Matt Williamson is a former scout for the Cleveland Browns, and spent the last 10 years at ESPN as a scout and co-host of “The Football Today Podcast.”
The Giants have lost three straight after winning their first two games of the season. They sit at the bottom of the mediocre, but certainly better than expected, NFC East as the only team in the division with a losing record, and are two games behind Dallas for the divisional lead.
All is not lost for New York and there is a lot to like with this roster, but Ben McAdoo, in his first year as a head coach, is facing a lot of adversity with his team right now. What is going wrong?
No running game
The Packers scoffed at New York’s running game on Sunday night. Green Bay is by far the best run defense in the league right now and consistently kept two deep safeties well off the line of scrimmage, as they had no fear of the Giants being able to beat them on the ground.
Now, this is an extreme case, since Green Bay has been so good against the run and so poor versus the pass, but New York should expect to see such tactics going forward. Although they never needed to go completely to “catch up mode” in this game, the Giants still only ran the ball 15 times against these light Green Bay fronts.
They featured a highly unremarkable cast of Bobby Rainey, Orleans Darkwa, and Paul Perkins to amass just 43 rushing yards. Rainey is a better player than most realize, and Perkins could provide a spark once he gets better in pass protection, but any way you cut it, the Giants need far more from their running game.
Flawed defensive makeup
The way that New York has built its roster on the defensive side of the ball hasn’t changed. No team in the league neglects the linebacker position as much as the Giants. Instead, New York puts premium resources into their defensive line and cornerbacks.
Steve Spagnuolo has a diverse blitz package, but ideally, New York rushes four and generates a great deal of pressure from their high-priced defensive line while making life easier on their linebackers and safeties with extra bodies in coverage. While this has worked well for years with great players like Michael Strahan and Justin Tuck leading the way, there is a potential flaw in the plan and it was exposed in Green Bay.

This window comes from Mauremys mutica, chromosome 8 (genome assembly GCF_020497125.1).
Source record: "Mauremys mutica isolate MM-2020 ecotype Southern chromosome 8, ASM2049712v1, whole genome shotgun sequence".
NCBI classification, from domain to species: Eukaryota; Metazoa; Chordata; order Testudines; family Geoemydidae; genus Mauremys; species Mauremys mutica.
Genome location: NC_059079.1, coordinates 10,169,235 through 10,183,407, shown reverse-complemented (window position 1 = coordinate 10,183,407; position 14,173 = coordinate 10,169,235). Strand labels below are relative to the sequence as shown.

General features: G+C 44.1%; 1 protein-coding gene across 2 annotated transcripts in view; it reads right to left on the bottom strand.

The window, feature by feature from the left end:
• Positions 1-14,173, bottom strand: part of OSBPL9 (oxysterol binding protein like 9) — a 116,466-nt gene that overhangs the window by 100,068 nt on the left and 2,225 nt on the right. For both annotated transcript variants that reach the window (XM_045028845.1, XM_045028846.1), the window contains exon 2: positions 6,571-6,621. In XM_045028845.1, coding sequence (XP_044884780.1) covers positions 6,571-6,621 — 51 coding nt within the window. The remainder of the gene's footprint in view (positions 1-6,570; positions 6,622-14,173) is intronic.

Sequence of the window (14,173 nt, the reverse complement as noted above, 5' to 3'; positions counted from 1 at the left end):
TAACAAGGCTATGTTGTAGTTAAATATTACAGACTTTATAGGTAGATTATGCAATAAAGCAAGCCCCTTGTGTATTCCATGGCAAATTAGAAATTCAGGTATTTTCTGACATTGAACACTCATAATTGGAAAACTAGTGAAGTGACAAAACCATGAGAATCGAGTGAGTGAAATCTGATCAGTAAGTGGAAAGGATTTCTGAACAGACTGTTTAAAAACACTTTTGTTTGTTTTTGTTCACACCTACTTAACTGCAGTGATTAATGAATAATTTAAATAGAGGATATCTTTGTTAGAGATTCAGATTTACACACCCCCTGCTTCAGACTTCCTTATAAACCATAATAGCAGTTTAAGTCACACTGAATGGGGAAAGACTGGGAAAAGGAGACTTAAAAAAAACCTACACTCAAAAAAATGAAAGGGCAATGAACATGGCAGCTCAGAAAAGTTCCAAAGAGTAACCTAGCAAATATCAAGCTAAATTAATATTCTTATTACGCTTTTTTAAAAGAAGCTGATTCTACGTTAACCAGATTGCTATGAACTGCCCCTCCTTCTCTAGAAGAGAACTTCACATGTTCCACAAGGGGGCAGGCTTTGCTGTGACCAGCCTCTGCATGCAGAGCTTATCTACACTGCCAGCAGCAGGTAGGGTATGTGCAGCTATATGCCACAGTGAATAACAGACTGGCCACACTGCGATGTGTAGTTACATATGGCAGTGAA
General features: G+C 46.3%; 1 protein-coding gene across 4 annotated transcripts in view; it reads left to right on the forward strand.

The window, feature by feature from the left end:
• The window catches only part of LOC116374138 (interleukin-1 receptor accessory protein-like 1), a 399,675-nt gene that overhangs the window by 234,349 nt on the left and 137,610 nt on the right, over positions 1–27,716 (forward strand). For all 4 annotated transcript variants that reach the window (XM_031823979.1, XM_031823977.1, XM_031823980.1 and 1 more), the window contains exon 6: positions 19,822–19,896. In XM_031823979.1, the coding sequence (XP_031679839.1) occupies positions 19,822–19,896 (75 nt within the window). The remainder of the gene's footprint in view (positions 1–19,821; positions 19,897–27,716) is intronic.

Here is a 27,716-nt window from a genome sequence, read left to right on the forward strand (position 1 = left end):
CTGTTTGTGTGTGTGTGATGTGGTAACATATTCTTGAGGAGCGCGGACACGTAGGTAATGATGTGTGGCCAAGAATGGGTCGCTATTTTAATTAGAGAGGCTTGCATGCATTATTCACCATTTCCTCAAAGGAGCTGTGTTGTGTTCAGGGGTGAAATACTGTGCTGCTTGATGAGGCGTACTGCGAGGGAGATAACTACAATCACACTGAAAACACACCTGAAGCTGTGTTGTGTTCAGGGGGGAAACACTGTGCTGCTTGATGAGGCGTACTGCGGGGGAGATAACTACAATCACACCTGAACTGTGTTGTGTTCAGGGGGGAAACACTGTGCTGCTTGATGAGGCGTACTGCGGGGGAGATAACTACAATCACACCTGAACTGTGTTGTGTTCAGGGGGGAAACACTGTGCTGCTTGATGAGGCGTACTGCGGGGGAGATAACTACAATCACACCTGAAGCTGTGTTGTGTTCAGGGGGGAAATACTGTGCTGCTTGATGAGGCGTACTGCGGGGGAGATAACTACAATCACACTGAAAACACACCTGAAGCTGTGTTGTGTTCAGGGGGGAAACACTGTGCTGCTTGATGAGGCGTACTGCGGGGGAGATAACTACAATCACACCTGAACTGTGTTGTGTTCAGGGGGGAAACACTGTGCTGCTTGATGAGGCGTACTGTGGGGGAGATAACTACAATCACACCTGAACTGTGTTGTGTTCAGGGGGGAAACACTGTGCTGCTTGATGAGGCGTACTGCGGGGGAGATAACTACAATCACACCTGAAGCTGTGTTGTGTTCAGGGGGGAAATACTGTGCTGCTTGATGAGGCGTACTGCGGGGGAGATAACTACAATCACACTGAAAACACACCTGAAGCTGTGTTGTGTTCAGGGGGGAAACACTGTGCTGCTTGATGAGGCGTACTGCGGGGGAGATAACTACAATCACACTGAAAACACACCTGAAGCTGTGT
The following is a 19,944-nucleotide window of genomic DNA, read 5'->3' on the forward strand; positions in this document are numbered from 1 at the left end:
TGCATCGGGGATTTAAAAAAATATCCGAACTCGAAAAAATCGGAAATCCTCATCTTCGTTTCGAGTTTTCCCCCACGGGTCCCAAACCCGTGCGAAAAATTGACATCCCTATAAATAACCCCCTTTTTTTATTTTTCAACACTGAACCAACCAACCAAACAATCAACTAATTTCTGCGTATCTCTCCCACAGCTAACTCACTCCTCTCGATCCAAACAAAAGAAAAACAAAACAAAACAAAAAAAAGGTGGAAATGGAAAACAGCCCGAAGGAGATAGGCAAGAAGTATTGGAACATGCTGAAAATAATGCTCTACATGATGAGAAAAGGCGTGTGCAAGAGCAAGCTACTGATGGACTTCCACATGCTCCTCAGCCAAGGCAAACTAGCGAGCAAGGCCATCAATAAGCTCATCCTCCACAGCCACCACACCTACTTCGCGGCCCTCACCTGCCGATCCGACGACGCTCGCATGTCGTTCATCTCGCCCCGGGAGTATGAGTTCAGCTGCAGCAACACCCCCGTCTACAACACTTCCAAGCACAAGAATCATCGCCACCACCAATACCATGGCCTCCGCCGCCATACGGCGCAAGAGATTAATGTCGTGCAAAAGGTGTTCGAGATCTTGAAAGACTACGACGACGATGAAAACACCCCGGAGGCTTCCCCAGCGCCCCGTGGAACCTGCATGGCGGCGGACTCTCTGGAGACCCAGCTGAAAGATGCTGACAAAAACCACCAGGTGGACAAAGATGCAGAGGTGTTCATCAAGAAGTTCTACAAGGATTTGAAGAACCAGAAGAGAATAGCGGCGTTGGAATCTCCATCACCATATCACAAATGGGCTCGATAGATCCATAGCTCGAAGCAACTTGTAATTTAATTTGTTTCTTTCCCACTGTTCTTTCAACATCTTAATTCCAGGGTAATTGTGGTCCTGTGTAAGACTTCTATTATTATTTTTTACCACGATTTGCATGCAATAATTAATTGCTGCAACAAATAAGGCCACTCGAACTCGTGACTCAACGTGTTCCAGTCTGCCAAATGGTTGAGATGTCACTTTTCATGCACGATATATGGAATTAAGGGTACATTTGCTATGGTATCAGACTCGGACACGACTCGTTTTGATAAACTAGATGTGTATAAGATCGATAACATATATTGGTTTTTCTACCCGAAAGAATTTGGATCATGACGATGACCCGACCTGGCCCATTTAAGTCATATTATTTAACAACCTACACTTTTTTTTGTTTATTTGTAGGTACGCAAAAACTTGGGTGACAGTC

First off, the Packers have an exceptional offensive line, so the Giants could have much more success in this capacity over the next two weeks against Baltimore and Los Angeles before their bye. But the problem is that while New York’s defensive tackles are superb run defenders, they offer very little pass rush, and the Giants really don’t have an interior pass-rushing specialist to pull off the bench. Jason Pierre-Paul and Olivier Vernon are fine players, but one more asset here would go a long way, as every team is going to dedicate more attention to these two in their protection schemes.
Maybe the Giants bump Pierre-Paul and Vernon inside more, as they did with Tuck, and bring Owamagbe Odighizuwa off the bench to provide more pressure. This is just one suggestion and the Giants could do more blitzing as well, but it should be noted that even though Aaron Rodgers had a lot of time to throw Sunday night, the back seven of this defense held up quite well considering those circumstances. So, while this is concerning, it isn’t time to overreact.
Eli Manning struggling
Eli Manning has not played well for three games in a row, and not coincidentally, New York is 0-3 over that stretch. He has been uncomfortable in the pocket and seems to only have eyes for Odell Beckham, who, of course, is always garnering extra attention from opposing coverage schemes. Beckham caught five passes for 56 yards in Week 5, but combined with Victor Cruz and Sterling Shepard to amass just a measly seven receptions for seventy yards, with Cruz shut out in the box score.
As stated above, Green Bay’s game plan to keep two deep safeties contributed to these problems Sunday night. Manning’s struggles the week prior came against a Vikings defense that is shutting down its opponents on a regular basis, but the Giants quarterback still needs to find a way to spread the ball more efficiently. Plus, he has thrown more interceptions than touchdowns over the past three games.
In a system that predominantly utilizes three-receiver sets, and with zero running game to provide balance, the New York offense is squarely on Manning’s shoulders. His offensive line, particularly at the tackle spots, has not helped his cause, and the Giants have little presence at the tight end position, but the veteran signal-caller also deserves quite a bit of the blame here as well.
Manning has been up and down throughout his career, but what is possibly more troubling is McAdoo’s offense’s struggles in the red zone. This was a problem in 2015 as well and hasn’t improved. The Giants settled far too often for field goals in Green Bay, which isn’t going to get it done if they are to win the NFC East.
Still, as dominating as the Packers appeared to be for the majority of this game, by no means were the Giants ever out, and after Beckham’s late touchdown, they really weren’t far from making it interesting. The rest of New York’s season is set to be very intriguing and could go either way at this point.